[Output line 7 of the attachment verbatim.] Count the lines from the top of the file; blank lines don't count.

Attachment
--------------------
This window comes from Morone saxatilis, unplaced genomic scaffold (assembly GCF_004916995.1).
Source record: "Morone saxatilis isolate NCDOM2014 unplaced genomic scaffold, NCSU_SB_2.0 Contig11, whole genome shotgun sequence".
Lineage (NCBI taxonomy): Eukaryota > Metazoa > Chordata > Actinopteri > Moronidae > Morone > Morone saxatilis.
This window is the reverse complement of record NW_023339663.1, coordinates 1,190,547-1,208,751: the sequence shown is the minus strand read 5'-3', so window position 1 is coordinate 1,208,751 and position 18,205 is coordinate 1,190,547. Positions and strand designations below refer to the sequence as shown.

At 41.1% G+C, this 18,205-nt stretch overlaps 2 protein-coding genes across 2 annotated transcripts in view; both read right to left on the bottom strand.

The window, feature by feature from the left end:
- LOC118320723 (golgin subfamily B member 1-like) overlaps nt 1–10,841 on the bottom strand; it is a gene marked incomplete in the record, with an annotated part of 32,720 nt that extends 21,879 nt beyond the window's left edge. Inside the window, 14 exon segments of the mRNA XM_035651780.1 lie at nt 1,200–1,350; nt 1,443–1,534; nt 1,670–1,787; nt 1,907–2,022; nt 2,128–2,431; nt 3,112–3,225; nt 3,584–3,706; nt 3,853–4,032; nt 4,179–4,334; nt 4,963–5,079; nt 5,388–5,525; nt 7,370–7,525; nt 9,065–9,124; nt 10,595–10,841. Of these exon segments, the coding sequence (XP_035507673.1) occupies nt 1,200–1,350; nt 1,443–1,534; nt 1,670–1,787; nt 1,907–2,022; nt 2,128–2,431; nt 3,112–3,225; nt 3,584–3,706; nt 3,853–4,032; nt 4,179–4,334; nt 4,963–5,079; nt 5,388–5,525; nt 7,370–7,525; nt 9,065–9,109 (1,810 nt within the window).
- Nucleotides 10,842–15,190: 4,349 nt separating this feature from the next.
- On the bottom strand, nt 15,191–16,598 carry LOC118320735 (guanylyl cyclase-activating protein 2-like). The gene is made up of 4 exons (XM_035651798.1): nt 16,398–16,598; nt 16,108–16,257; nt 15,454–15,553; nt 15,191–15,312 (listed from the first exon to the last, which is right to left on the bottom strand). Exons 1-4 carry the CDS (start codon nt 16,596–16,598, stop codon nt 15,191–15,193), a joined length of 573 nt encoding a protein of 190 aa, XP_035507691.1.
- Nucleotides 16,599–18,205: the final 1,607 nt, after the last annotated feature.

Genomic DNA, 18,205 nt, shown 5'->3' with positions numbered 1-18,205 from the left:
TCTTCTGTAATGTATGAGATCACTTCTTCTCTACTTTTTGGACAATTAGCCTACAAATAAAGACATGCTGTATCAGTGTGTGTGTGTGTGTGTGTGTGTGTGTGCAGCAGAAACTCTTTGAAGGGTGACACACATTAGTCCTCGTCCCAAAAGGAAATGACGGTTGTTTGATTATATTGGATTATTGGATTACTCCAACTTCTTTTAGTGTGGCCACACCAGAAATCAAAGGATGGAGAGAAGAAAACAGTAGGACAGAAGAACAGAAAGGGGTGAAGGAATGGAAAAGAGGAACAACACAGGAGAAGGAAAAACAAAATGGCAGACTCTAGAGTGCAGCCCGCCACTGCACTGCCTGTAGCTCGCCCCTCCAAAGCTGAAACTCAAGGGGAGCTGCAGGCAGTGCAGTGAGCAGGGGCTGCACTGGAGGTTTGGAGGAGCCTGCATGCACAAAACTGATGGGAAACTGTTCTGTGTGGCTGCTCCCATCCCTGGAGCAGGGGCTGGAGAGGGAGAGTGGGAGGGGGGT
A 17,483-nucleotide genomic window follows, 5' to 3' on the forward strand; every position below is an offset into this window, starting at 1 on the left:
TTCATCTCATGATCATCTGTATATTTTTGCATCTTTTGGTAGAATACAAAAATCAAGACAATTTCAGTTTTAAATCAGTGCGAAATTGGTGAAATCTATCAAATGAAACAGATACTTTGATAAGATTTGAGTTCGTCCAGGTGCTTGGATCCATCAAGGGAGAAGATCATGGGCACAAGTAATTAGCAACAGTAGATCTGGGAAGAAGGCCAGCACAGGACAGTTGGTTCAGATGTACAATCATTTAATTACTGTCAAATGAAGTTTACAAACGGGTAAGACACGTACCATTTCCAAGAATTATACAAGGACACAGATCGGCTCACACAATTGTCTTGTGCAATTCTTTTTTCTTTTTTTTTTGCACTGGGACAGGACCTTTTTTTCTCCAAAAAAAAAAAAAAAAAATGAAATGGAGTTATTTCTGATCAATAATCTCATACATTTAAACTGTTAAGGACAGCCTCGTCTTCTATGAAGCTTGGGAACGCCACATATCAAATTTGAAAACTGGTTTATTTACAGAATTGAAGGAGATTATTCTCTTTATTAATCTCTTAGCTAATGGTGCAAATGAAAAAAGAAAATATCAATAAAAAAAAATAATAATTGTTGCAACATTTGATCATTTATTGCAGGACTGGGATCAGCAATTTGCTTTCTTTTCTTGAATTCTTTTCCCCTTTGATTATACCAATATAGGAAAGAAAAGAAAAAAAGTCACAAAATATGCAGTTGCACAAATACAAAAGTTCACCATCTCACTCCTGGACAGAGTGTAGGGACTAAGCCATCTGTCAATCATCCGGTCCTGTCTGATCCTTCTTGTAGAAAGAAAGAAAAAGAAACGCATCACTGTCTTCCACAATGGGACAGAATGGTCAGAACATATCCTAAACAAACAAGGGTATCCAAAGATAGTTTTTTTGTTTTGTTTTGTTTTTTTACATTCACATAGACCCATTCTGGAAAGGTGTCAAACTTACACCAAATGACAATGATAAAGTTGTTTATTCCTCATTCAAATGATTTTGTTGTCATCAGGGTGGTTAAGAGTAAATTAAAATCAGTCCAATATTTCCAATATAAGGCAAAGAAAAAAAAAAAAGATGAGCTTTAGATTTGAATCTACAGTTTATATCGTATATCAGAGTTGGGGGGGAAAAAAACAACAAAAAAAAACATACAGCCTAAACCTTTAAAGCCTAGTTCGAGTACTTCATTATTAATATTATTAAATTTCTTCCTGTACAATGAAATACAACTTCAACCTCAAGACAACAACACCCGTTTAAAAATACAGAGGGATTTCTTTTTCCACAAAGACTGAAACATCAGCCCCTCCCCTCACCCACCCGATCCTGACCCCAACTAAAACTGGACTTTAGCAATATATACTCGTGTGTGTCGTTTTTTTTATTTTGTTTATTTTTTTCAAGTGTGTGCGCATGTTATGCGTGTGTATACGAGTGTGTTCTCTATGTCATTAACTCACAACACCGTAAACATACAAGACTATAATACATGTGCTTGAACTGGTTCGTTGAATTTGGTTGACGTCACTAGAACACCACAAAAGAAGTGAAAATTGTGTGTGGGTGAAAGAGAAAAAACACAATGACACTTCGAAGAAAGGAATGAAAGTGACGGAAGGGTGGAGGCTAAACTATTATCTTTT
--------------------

- LOC118320723 (golgin subfamily B member 1-like) overlaps nt 1–10,841 on the bottom strand; it is a gene marked incomplete in the record, with an annotated part of 32,720 nt that extends 21,879 nt beyond the window's left edge. Inside the window, 14 exon segments of the mRNA XM_035651780.1 lie at nt 1,200–1,350; nt 1,443–1,534; nt 1,670–1,787; nt 1,907–2,022; nt 2,128–2,431; nt 3,112–3,225; nt 3,584–3,706; nt 3,853–4,032; nt 4,179–4,334; nt 4,963–5,079; nt 5,388–5,525; nt 7,370–7,525; nt 9,065–9,124; nt 10,595–10,841. Of these exon segments, the coding sequence (XP_035507673.1) occupies nt 1,200–1,350; nt 1,443–1,534; nt 1,670–1,787; nt 1,907–2,022; nt 2,128–2,431; nt 3,112–3,225; nt 3,584–3,706; nt 3,853–4,032; nt 4,179–4,334; nt 4,963–5,079; nt 5,388–5,525; nt 7,370–7,525; nt 9,065–9,109 (1,810 nt within the window).